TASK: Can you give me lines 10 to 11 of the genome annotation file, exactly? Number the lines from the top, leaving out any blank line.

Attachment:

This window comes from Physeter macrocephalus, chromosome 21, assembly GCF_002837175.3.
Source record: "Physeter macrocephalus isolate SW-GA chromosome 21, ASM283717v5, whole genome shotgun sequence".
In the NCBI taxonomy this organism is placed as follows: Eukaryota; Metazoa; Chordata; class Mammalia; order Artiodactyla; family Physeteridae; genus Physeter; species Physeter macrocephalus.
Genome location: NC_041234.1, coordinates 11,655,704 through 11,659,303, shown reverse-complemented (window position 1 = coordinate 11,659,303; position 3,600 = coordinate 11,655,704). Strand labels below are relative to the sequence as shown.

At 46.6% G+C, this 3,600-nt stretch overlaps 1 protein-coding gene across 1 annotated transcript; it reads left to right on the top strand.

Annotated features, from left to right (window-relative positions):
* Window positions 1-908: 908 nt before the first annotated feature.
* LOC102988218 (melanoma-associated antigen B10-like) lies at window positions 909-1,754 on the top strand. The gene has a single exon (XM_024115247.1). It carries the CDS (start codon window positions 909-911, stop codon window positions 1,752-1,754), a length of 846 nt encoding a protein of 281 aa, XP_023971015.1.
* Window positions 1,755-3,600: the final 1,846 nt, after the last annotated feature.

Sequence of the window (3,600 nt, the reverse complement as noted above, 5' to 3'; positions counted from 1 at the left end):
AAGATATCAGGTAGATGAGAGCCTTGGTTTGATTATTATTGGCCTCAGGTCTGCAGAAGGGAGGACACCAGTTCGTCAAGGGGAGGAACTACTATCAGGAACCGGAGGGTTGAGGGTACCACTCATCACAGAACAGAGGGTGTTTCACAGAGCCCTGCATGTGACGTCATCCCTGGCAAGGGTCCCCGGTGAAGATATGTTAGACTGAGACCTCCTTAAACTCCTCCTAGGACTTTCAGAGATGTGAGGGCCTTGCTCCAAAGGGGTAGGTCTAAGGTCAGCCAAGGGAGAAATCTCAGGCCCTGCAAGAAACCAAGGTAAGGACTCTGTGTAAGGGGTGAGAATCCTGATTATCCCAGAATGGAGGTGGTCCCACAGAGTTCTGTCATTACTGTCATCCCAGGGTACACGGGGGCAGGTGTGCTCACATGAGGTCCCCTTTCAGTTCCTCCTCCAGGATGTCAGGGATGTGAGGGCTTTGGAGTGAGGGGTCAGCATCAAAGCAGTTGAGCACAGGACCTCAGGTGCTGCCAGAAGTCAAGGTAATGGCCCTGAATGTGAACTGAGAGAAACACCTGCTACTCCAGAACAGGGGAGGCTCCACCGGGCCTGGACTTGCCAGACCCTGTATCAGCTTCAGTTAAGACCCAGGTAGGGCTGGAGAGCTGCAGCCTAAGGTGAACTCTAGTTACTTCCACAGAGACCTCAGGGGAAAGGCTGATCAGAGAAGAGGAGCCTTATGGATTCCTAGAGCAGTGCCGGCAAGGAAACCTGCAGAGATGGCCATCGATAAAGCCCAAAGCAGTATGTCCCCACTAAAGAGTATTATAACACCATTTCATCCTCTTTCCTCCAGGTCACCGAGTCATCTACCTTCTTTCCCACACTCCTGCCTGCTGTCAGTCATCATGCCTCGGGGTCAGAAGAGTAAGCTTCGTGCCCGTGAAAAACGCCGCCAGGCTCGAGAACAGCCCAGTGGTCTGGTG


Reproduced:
Sequence of the window (3,600 nt, the reverse complement as noted above, 5' to 3'; positions counted from 1 at the left end):
AAGATATCAGGTAGATGAGAGCCTTGGTTTGATTATTATTGGCCTCAGGTCTGCAGAAGGGAGGACACCAGTTCGTCAAGGGGAGGAACTACTATCAGGAACCGGAGGGTTGAGGGTACCACTCATCACAGAACAGAGGGTGTTTCACAGAGCCCTGCATGTGACGTCATCCCTGGCAAGGGTCCCCGGTGAAGATATGTTAGACTGAGACCTCCTTAAACTCCTCCTAGGACTTTCAGAGATGTGAGGGCCTTGCTCCAAAGGGGTAGGTCTAAGGTCAGCCAAGGGAGAAATCTCAGGCCCTGCAAGAAACCAAGGTAAGGACTCTGTGTAAGGGGTGAGAATCCTGATTATCCCAGAATGGAGGTGGTCCCACAGAGTTCTGTCATTACTGTCATCCCAGGGTACACGGGGGCAGGTGTGCTCACATGAGGTCCCCTTTCAGTTCCTCCTCCAGGATGTCAGGGATGTGAGGGCTTTGGAGTGAGGGGTCAGCATCAAAGCAGTTGAGCACAGGACCTCAGGTGCTGCCAGAAGTCAAGGTAATGGCCCTGAATGTGAACTGAGAGAAACACCTGCTACTCCAGAACAGGGGAGGCTCCACCGGGCCTGGACTTGCCAGACCCTGTATCAGCTTCAGTTAAGACCCAGGTAGGGCTGGAGAGCTGCAGCCTAAGGTGAACTCTAGTTACTTCCACAGAGACCTCAGGGGAAAGGCTGATCAGAGAAGAGGAGCCTTATGGATTCCTAGAGCAGTGCCGGCAAGGAAACCTGCAGAGATGGCCATCGATAAAGCCCAAAGCAGTATGTCCCCACTAAAGAGTATTATAACACCATTTCATCCTCTTTCCTCCAGGTCACCGAGTCATCTACCTTCTTTCCCACACTCCTGCCTGCTGTCAGTCATCATGCCTCGGGGTCAGAAGAGTAAGCTTCGTGCCCGTGAAAAACGCCGCCAGGCTCGAGAACAGCCCAGTGGTCTGGTG